Rabbi Samuel M. Cohon’s Weekly Torah Talk on Shoftim 5776

SAMUEL COHEN TALIT

 

Applied Justice

Posted on September 7, 2016

All Jews, whether Orthodox, Conservative, Reform, or something else, come originally from a religious culture shaped by its process of applying divine law to a very human, fallible, earthbound population. Our heritage is based on the kind of thinking that takes great, idealistic proclamations designed to further morality and applies them to mundane daily life with sometimes fascinating results.

A core ideal of Judaism is to work to create a society based on justice, which will lead, ultimately, to peace and goodness.  But it is justice that is always the focus, which is embodied in a Torah portion we’ll read Saturday called Shoftim, “Judges”, that is filled with the concept of justice.

Tzedek tzedek tirdof, we are commanded here: pursue true justice!  It is a powerful and remarkable ideal.  Our societies must strive for absolute fairness, must be just in every way.  But justice is more than high ideals.  It is applying sacred principles to the mundane reality of daily life, including rules of ritual observance.  Judaism makes not distinction between ethical and ritual laws.  All are part of creating a society based on justice.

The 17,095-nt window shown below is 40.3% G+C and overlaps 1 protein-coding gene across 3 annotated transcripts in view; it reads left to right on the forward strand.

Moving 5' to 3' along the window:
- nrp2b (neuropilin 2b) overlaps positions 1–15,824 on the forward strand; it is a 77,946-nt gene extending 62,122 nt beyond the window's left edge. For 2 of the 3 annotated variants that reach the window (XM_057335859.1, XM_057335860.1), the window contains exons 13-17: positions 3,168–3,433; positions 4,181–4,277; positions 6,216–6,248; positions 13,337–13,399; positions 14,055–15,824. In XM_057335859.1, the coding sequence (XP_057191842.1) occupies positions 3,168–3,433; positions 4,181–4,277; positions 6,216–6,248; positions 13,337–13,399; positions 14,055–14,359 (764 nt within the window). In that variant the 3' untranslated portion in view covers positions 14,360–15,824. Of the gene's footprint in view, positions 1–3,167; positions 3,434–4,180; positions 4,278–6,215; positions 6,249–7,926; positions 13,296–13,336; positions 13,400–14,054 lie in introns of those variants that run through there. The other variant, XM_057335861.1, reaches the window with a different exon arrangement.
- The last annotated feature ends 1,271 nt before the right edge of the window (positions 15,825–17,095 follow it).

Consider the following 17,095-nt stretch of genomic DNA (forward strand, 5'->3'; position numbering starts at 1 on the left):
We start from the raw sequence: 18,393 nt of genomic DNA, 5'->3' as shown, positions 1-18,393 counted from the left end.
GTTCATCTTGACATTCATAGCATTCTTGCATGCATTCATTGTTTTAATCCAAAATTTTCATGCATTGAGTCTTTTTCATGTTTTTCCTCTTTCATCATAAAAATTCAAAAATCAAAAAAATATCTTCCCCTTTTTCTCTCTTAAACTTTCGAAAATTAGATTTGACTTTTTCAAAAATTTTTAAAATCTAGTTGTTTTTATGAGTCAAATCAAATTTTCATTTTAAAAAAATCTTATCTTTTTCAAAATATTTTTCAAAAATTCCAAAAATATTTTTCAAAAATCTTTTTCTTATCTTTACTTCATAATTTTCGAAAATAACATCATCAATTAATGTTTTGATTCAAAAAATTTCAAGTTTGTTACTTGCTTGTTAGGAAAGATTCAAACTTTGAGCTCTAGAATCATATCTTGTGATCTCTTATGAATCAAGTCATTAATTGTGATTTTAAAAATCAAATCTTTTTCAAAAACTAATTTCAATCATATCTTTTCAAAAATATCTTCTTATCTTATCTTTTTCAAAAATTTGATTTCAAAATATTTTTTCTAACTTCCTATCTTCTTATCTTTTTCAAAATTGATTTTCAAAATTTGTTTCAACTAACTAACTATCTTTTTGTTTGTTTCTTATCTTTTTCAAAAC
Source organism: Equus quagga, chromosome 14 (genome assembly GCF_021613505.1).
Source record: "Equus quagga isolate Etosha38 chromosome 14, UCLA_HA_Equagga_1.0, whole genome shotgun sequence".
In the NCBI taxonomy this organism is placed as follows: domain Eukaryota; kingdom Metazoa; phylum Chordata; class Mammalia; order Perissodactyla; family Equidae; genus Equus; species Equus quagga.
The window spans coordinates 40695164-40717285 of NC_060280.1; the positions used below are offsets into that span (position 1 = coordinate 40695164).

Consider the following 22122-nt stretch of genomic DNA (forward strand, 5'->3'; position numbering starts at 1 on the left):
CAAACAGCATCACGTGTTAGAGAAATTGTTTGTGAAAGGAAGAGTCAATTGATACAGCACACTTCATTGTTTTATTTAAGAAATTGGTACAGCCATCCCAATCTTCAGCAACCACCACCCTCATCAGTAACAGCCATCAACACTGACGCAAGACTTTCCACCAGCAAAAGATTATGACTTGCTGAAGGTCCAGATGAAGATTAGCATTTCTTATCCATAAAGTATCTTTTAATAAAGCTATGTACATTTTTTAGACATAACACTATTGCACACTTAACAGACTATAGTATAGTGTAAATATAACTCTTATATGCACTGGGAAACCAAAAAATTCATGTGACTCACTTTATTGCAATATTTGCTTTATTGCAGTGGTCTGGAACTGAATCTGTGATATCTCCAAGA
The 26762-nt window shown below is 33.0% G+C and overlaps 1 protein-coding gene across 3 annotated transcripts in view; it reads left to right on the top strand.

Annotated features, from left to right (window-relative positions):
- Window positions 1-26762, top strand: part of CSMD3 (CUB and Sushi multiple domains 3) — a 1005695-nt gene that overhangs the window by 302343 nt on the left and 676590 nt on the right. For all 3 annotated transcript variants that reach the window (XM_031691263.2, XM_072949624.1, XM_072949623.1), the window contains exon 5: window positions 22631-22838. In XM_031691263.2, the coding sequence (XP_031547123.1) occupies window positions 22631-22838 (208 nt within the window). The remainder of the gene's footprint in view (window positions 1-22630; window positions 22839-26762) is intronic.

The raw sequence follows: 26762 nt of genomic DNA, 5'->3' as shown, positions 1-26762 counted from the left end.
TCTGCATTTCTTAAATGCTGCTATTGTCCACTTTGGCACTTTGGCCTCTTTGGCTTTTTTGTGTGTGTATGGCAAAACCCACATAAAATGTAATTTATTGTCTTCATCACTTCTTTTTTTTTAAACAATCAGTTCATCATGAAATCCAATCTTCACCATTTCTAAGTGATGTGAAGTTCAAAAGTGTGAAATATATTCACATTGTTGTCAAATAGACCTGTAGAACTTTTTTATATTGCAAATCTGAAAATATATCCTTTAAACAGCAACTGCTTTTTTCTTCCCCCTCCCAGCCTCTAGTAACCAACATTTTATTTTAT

Read more: Rabbi Samuel M. Cohon’s Weekly Torah Talk on Shoftim 5776

Rabbi Samuel M. Cohon’s Weekly Torah Talk on Ekev 5776

SAMUEL COHEN TALIT

 

Real Cardiac Jews

Posted on August 24, 2016

Have you heard about the new movement in Judaism?  It's not Reform, Conservative, or Orthodox, or even Reconstructionist or Renewal.  It's "cardiac Jews."  You know - "I'm Jewish in my heart."  While we usually think of this as a kind of abdication, meaning "I'm Jewish in my heart but I don't do anything about it in my actual life," there is one sense in which being a cardiac Jew can have real meaning.

 

In the middle of our weekly Torah portion of Ekev a great question is asked: "What does the Lord your God ask of you?  "That you have awe of the Lord your God, and walk in all of God's ways and love God, and serve the Lord your God with